Shelley attended both October 2011 meetings and personally objected to Ordinance 2011–13 as unconstitutionally restricting his property use. Shelley's attorney also spoke at the first meeting, held on October 6, asserting that it would cost Shelley one to two million dollars to change his buildings to fit the new zoning restrictions. The town attorney asked everyone at the meeting, and Shelley specifically, to name any uses they believed had been covered under the old zoning ordinance but would not be covered under the new one. The ordinance was then tabled until the second meeting, which was held two weeks later. At that meeting, Shelley said that the automobile brokers use had been eliminated in the C–1/C–2 merger. The town council agreed and revised the new ordinance to add it as a conditional use in C–1. Shelley also suggested that the time to preserve a nonconforming use be increased from six months to one year, which the council did. The town council then passed Ordinance 2011–13 with those two amendments.4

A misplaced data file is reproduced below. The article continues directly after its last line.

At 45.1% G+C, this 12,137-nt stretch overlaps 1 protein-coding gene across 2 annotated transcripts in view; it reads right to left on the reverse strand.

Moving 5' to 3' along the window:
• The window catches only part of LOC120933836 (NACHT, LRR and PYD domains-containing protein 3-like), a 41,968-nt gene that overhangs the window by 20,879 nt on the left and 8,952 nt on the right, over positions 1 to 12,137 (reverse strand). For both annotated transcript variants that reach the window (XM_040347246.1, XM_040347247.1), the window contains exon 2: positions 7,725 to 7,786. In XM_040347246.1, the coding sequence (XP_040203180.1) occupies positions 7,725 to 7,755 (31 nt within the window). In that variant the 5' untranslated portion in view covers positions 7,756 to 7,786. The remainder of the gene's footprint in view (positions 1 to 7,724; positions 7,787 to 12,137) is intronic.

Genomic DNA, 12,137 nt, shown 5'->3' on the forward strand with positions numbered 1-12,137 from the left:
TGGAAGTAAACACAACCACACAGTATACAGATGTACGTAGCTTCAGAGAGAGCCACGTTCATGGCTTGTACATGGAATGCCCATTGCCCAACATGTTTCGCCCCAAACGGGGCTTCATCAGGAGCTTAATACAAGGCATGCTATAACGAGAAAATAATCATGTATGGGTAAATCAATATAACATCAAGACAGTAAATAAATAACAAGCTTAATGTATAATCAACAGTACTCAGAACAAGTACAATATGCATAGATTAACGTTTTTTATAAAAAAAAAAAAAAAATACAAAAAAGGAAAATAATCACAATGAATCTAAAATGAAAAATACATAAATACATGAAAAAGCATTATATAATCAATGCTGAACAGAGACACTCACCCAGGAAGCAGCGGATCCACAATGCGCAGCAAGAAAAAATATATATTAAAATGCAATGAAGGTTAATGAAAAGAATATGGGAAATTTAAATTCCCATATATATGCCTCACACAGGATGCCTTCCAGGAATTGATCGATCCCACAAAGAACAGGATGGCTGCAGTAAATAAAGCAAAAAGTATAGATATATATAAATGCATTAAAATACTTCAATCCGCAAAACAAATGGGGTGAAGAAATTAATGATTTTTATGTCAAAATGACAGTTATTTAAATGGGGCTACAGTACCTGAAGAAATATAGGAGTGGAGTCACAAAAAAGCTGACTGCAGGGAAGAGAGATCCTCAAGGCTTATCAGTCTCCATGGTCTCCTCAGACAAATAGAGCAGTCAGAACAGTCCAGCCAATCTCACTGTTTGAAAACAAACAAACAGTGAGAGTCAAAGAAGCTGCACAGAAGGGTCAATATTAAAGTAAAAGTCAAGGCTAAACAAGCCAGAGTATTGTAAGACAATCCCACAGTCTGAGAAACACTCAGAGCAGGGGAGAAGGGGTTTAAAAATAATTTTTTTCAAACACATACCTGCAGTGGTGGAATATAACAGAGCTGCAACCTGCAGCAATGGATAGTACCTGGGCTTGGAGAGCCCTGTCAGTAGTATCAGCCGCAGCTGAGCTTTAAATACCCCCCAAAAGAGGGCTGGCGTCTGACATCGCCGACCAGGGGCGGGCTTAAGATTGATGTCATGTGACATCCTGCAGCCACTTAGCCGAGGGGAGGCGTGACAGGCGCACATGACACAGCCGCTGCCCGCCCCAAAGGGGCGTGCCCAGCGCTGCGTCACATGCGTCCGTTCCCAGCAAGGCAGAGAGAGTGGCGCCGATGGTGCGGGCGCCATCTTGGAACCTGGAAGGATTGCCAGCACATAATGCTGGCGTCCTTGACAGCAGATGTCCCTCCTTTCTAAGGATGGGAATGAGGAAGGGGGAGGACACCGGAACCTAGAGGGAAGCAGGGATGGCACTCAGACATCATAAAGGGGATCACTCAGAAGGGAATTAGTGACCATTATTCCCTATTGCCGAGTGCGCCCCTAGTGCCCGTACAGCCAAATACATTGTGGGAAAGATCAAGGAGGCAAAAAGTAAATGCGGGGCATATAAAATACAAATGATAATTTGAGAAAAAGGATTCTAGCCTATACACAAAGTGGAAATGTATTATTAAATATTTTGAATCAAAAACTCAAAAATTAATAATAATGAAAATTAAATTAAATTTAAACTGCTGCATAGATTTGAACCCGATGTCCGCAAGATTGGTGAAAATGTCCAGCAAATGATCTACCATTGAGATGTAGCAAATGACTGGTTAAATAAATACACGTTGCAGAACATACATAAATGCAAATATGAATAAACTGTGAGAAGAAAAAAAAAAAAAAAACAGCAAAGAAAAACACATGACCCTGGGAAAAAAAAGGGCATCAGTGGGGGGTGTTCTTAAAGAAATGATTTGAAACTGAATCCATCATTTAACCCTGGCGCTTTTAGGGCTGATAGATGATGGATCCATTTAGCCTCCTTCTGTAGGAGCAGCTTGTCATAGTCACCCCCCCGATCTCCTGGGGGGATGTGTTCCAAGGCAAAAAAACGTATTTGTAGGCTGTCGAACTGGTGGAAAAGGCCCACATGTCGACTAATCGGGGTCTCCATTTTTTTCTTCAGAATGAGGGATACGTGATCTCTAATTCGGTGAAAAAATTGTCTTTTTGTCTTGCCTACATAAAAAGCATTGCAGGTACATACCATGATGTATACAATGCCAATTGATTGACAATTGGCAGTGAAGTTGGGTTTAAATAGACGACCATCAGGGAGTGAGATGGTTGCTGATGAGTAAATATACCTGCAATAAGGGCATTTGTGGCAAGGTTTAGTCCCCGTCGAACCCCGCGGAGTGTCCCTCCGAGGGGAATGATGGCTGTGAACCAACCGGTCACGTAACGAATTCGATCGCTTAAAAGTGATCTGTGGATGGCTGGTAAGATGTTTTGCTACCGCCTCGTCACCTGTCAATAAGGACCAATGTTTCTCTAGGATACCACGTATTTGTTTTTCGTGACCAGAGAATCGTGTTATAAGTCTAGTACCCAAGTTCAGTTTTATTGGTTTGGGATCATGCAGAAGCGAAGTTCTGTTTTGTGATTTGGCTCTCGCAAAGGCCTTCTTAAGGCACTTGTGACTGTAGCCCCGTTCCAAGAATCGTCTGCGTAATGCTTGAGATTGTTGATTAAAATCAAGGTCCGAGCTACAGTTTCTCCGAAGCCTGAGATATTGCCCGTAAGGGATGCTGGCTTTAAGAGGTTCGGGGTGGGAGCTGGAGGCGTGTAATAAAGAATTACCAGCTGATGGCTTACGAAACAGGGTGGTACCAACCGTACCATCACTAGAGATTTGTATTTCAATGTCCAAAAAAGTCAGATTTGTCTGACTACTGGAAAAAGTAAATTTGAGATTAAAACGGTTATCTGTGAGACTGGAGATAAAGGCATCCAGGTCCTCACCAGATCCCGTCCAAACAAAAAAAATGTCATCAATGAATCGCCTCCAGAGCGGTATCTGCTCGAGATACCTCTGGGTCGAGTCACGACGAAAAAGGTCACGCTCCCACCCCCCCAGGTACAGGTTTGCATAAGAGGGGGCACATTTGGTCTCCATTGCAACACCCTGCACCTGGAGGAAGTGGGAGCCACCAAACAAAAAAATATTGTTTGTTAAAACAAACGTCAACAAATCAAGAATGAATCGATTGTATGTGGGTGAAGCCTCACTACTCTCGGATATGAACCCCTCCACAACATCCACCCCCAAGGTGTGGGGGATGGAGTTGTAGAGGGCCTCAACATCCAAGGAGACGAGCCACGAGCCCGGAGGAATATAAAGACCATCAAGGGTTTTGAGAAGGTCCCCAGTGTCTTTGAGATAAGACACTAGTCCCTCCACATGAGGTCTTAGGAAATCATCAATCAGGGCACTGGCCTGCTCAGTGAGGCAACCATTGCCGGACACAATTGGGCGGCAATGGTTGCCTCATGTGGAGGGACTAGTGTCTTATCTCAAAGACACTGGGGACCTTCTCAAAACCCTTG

In March 28, 2013, Shelley learned that the Tyrone planning commission and zoning administrator had informed a prospective tenant that furniture assembly would not be allowed on Shelley's property because it was not permitted under C–1 zoning and the planning commission “saw no reason to add such a use to the C–1 Zoning District.” 5 The furniture assembler therefore rented elsewhere. On September 18, 2013, another prospective tenant decided not to rent from Shelley after she was told by the town clerk and zoning administrator that her plan for a beauty parlor would not be allowed on Shelley's property because the property already had one beauty parlor, and two would overtax the septic system. On September 27, 2013, Shelley sent a letter to Tyrone indicating that he planned to file a lawsuit for inverse condemnation based on the loss of rent from these two potential tenants, claiming he suffered $36,900 in lost rent due to the town's “illegal denials of permitted land uses in the C–1 District.” He also alleged that Tyrone had reneged on the agreement made in the 2010 letter to his attorneys that the town would not do anything to impact his vested rights.